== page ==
Mention the Korean War today and most people will look at you with a blank stare. At the time it was fought, just five years after World War II ended, everyone recognized it as a world-shaping conflict, a stark confrontation between the forces of democracy and communism.
It began on June 25, 1950 when Soviet-backed communist North Korea crossed the 38th parallel and invaded its US-backed anti-communist South Korean neighbor. Within weeks the communists had nearly absorbed the entire country. The United States at first was confused over whether it should—or even could—respond. America had slashed its military budget after the end of World War II and was short both men and equipment. It still had not awakened fully to the expansionist threat of Soviet Russia.
The Soviets—buoyed by their own recent development of an atomic bomb and Mao Zedong’s communist victory in China—sensed America’s lack of resolve and encouraged the North’s aggression. Yet within weeks President Harry Truman rushed troops to save the shrinking Allied perimeter at Pusan on the southern tip of the Korean Peninsula. And by late September, 1950, General Douglas MacArthur had successfully completed the Inchon landings and launched counter-attacks.
He quickly reclaimed the entire south and sent American-led United Nations forces far into North Korea to reunite the entire peninsula—only to be surprised when hundreds of thousands of Chinese Red Army troops crossed the Yalu River at the Chinese border and sent the outnumbered Americans reeling back into South Korea.
Thanks to the genius of General Matthew Ridgeway, who arrived to assume supreme command in South Korea in December 1950, over the next 100 days US led UN forces pushed the communists back across the 38th Parallel. The fighting was fierce. Seoul, the capital city of South Korea, exchanged hands between communist and US led forces five times before it was finally secured.
During the years 1952 and 1953, the war grew static, neither side able to deliver a knockout blow. Eventually the conflict ended with a tense armistice in July 1953. For over the next 60 years, a cold war persisted between the Stalinist North and what, by the 1980s, had evolved into the democratic, economic powerhouse of South Korea.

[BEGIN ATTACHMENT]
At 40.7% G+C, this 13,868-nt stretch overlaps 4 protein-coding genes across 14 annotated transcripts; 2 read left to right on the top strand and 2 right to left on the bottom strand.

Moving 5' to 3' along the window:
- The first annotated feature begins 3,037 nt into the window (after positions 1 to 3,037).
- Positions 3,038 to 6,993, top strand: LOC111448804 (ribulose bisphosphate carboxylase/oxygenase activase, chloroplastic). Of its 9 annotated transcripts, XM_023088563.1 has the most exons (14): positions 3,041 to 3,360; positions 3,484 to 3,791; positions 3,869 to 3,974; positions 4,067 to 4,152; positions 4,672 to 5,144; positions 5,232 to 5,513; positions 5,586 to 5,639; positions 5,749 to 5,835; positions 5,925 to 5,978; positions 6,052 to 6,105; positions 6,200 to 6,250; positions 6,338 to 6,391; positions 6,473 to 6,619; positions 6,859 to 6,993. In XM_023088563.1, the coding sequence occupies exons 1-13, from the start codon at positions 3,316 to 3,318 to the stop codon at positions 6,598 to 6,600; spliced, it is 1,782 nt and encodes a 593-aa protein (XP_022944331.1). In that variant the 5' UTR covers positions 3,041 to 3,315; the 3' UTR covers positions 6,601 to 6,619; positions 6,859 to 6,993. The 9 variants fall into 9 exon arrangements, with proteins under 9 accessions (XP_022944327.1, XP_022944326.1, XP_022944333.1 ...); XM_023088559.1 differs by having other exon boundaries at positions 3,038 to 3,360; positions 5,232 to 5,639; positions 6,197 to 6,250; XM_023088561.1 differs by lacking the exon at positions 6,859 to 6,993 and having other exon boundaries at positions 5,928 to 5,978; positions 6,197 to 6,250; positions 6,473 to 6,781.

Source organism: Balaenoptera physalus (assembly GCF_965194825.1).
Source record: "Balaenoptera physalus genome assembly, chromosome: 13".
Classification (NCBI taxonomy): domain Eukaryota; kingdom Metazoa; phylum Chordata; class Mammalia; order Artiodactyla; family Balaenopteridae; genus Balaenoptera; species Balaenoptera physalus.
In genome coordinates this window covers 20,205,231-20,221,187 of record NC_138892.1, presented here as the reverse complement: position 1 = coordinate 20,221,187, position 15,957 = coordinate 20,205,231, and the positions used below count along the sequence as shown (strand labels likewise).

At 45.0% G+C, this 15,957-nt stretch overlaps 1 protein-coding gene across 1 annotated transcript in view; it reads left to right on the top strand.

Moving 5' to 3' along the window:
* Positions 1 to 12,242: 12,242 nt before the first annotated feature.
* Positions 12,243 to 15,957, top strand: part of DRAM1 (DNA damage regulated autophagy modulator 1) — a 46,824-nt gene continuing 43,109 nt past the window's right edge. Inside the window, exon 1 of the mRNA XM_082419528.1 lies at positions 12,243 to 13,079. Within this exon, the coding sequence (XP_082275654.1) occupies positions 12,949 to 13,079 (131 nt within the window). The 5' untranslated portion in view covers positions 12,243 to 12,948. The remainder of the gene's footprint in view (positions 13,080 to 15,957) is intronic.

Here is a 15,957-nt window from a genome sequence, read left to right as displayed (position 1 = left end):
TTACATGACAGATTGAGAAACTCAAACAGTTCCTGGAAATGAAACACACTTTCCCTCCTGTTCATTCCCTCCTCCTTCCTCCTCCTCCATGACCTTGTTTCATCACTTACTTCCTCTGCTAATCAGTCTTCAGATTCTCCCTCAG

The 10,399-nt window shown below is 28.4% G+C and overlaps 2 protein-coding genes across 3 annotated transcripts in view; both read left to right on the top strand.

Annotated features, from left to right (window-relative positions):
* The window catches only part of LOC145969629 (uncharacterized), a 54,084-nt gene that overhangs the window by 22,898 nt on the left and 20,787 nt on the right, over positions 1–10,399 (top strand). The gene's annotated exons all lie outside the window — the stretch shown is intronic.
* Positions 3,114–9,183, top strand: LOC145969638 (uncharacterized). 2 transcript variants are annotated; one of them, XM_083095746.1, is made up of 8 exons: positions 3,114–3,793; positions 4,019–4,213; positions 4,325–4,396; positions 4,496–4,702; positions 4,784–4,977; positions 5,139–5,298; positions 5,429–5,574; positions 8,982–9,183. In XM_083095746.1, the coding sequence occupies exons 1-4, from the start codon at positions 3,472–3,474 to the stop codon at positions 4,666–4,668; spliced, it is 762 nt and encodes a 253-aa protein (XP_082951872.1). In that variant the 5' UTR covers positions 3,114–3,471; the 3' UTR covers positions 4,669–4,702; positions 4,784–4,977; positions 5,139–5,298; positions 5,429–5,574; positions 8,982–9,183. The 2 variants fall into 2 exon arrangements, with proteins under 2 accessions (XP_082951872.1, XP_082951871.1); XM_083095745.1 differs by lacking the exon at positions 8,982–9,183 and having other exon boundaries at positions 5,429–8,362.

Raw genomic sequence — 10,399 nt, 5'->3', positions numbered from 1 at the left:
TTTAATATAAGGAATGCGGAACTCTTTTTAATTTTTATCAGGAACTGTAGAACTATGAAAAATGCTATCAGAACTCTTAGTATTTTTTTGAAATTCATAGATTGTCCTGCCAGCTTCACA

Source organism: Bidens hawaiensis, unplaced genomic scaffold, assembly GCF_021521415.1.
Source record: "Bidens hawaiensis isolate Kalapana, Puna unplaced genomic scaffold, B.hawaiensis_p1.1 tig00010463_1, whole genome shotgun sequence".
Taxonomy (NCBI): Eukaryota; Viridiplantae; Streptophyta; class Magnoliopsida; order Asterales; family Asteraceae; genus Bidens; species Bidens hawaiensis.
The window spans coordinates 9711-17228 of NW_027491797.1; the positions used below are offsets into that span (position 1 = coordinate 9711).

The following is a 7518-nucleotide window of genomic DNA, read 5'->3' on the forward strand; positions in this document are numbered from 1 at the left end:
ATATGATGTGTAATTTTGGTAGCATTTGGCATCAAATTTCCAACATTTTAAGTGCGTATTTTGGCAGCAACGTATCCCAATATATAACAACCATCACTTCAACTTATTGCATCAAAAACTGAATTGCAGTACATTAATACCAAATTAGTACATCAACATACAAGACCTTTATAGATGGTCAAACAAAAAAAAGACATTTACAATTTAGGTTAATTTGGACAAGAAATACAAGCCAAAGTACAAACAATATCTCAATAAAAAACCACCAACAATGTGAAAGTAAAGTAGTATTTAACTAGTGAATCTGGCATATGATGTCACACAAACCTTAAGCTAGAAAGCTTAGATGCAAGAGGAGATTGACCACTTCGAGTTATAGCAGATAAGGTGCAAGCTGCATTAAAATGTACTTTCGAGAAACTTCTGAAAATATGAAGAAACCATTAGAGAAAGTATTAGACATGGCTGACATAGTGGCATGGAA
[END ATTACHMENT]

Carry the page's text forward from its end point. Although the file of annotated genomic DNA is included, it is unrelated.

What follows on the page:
Over 35,000 Americans died in the Korean War. The war marked the first major armed conflict of the Nuclear Age, and one in which the United States had not clearly defeated the enemy and thus not dictated terms of surrender. Was fighting the Korean War and restoring the South—without uniting the entire peninsula—worth the huge cost in blood and treasure?
The natural dividend of saving the South was the evolution of today’s democratic and prosperous South Korea that has given its 50 million citizens undreamed of freedom and affluence—and has blessed the world with topflight products from the likes of Hyundai, Kia, LG and Samsung.
South Korea is a model global citizen and a strong ally of the U.S.—and stands in sharp contrast to the communist regime in the North that has starved and murdered millions of its own people and caused untold mischief in the world community. Had it not been for U.S. intervention and support to the South, the current monstrous regime in Pyongyang would now rule all of Korea, ensuring its nuclear-armed dictatorship even greater power and resources.
The American effort to save South Korea also sent a message to both communist China and the Soviet Union that the free world, under U.S. leadership, would no longer tolerate communist military take-overs of free nations. The resulting deterrence policy helped to keep the communist world from attempting similar surprise attacks on Japan, Taiwan, and Western Europe.
Finally, the Korean War awakened the United States to the dangers of disarmament and isolationism and led to the bipartisan foreign policy of containment of global communism that in 1989 finally led to the collapse of the Soviet Union, and with it victory in the Cold War.
The Korean War was an incomplete American victory in its failure to liberate North Korea and unite the peninsula, but a victory nonetheless. And not just from a military perspective, but from a moral one as well. The reason 35,000 Americans died in Korea was to keep at least half the Korean people free. Korea did not have a single material resource that would have benefited America.
The Korean War merits more than a blank stare. It deserves to be remembered and studied – with pride.
I’m Victor Davis Hanson of the Hoover Institution for Prager University.